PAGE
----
I've seen stent surgery, and it's magical. The surgeon snakes a long narrow tube up several feet through a tiny incision in the inside upper thigh of the patient, while the surgeon watches a monitor that shows the patient's arteries and the progress of the long sheath, illuminated as needed by puffs of a fluoroscopic dye. The stent, initially compressed, is slid through the sheath, opening itself as it leaves the sheath. The only analogy is the way that a model ship in a bottle snaps out into its final form after emerging through the bottleneck. Finally, only a Bandaid is needed to protect the site of the incision.

Mr. Clinton did not suffer a heart attack. (Indeed, he was continuing to talk on a cell phone about relief and recovery efforts in Haiti, even as he was being wheeled into the operating room.) Rather, he heeded his body's signals by seeking medical attention promptly.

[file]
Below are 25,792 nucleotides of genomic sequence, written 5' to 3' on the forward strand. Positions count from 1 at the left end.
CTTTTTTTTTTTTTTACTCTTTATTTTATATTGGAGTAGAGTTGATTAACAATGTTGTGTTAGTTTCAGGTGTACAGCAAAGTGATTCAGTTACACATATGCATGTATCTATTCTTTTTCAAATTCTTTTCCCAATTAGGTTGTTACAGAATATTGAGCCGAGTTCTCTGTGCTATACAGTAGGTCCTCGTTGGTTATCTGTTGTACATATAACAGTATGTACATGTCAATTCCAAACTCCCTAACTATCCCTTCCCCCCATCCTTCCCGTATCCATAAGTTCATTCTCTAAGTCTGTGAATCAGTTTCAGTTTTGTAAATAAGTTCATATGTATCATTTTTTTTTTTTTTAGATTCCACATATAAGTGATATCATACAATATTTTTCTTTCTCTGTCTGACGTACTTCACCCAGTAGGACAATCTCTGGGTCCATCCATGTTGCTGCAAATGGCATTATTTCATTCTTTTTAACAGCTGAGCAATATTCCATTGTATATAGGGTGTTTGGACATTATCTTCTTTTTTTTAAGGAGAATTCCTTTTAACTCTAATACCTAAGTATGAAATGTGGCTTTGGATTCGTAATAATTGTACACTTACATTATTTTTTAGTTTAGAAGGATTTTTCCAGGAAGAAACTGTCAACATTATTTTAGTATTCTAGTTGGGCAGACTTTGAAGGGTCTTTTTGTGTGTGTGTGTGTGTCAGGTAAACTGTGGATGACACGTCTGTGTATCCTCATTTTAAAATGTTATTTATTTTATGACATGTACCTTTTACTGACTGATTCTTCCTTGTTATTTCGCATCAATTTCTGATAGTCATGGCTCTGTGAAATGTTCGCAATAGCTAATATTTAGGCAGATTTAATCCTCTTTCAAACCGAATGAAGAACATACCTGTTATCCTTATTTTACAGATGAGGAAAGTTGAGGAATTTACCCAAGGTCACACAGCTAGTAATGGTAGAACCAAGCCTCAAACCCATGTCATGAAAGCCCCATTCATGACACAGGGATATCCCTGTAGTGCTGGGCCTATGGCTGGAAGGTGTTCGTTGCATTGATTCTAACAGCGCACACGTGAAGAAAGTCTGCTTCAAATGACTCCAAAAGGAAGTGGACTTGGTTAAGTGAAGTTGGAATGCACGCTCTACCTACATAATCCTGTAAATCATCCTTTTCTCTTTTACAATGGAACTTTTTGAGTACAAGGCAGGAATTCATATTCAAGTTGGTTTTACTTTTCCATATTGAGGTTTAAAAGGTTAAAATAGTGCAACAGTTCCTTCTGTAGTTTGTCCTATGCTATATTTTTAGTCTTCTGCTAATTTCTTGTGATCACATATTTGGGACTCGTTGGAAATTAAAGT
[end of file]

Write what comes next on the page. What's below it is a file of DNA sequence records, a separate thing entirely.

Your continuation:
The head of Cardiology at New York-Presbyterian/Columbia hospital, Dr. Allan Schwartz, noted that "President Clinton has really toed the line in terms of diet and exercise," and said his cholesterol numbers were normal.

Advice to middle-aged men with chest pain:
Don't ignore your body's pain signals.

Read another story of a famous person’s successful heart surgery. Thanks to Peter Baker and Angela Macropoulos for the source story in today's New York Times.

Wednesday, February 10, 2010

But for the grace of God: Abigaile LeBron and caps on medical malpractice damages